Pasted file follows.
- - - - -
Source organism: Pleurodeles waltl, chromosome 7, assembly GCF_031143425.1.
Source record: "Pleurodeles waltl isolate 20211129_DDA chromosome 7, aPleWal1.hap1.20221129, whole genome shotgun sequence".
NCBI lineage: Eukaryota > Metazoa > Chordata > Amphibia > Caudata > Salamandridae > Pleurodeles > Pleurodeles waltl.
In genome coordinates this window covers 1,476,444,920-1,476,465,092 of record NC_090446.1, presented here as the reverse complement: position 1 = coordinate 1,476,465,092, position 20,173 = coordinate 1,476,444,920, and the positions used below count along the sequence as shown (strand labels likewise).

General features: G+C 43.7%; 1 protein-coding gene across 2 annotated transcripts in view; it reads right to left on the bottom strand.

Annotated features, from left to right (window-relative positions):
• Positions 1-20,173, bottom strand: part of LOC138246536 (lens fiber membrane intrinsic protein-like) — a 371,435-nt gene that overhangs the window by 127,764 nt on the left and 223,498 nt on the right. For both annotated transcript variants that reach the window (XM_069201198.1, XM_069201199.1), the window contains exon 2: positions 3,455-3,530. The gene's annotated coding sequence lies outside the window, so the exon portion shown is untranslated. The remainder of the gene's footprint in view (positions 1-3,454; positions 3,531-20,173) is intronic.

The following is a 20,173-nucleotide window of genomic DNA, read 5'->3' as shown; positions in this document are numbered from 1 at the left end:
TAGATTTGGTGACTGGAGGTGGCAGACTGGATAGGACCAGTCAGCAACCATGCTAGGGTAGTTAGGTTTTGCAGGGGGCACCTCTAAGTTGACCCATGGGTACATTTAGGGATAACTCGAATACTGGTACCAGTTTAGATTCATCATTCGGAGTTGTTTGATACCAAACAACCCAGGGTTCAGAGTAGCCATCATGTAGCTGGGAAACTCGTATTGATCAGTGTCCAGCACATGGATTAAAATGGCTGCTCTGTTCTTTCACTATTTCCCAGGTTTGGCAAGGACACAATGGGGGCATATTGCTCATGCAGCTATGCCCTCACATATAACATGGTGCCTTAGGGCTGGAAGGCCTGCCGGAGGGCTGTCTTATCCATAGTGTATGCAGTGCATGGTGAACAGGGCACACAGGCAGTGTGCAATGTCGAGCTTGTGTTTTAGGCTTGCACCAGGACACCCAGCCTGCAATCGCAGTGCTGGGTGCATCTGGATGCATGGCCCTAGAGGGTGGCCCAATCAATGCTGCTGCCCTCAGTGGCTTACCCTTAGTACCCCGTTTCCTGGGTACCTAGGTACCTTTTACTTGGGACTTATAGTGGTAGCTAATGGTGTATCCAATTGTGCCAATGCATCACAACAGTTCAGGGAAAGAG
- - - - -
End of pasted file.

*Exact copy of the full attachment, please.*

Source organism: Pleurodeles waltl, chromosome 7, assembly GCF_031143425.1.
Source record: "Pleurodeles waltl isolate 20211129_DDA chromosome 7, aPleWal1.hap1.20221129, whole genome shotgun sequence".
NCBI lineage: Eukaryota > Metazoa > Chordata > Amphibia > Caudata > Salamandridae > Pleurodeles > Pleurodeles waltl.
In genome coordinates this window covers 1,476,444,920-1,476,465,092 of record NC_090446.1, presented here as the reverse complement: position 1 = coordinate 1,476,465,092, position 20,173 = coordinate 1,476,444,920, and the positions used below count along the sequence as shown (strand labels likewise).

General features: G+C 43.7%; 1 protein-coding gene across 2 annotated transcripts in view; it reads right to left on the bottom strand.

Annotated features, from left to right (window-relative positions):
• Positions 1-20,173, bottom strand: part of LOC138246536 (lens fiber membrane intrinsic protein-like) — a 371,435-nt gene that overhangs the window by 127,764 nt on the left and 223,498 nt on the right. For both annotated transcript variants that reach the window (XM_069201198.1, XM_069201199.1), the window contains exon 2: positions 3,455-3,530. The gene's annotated coding sequence lies outside the window, so the exon portion shown is untranslated. The remainder of the gene's footprint in view (positions 1-3,454; positions 3,531-20,173) is intronic.

The following is a 20,173-nucleotide window of genomic DNA, read 5'->3' as shown; positions in this document are numbered from 1 at the left end:
TAGATTTGGTGACTGGAGGTGGCAGACTGGATAGGACCAGTCAGCAACCATGCTAGGGTAGTTAGGTTTTGCAGGGGGCACCTCTAAGTTGACCCATGGGTACATTTAGGGATAACTCGAATACTGGTACCAGTTTAGATTCATCATTCGGAGTTGTTTGATACCAAACAACCCAGGGTTCAGAGTAGCCATCATGTAGCTGGGAAACTCGTATTGATCAGTGTCCAGCACATGGATTAAAATGGCTGCTCTGTTCTTTCACTATTTCCCAGGTTTGGCAAGGACACAATGGGGGCATATTGCTCATGCAGCTATGCCCTCACATATAACATGGTGCCTTAGGGCTGGAAGGCCTGCCGGAGGGCTGTCTTATCCATAGTGTATGCAGTGCATGGTGAACAGGGCACACAGGCAGTGTGCAATGTCGAGCTTGTGTTTTAGGCTTGCACCAGGACACCCAGCCTGCAATCGCAGTGCTGGGTGCATCTGGATGCATGGCCCTAGAGGGTGGCCCAATCAATGCTGCTGCCCTCAGTGGCTTACCCTTAGTACCCCGTTTCCTGGGTACCTAGGTACCTTTTACTTGGGACTTATAGTGGTAGCTAATGGTGTATCCAATTGTGCCAATGCATCACAACAGTTCAGGGAAAGAG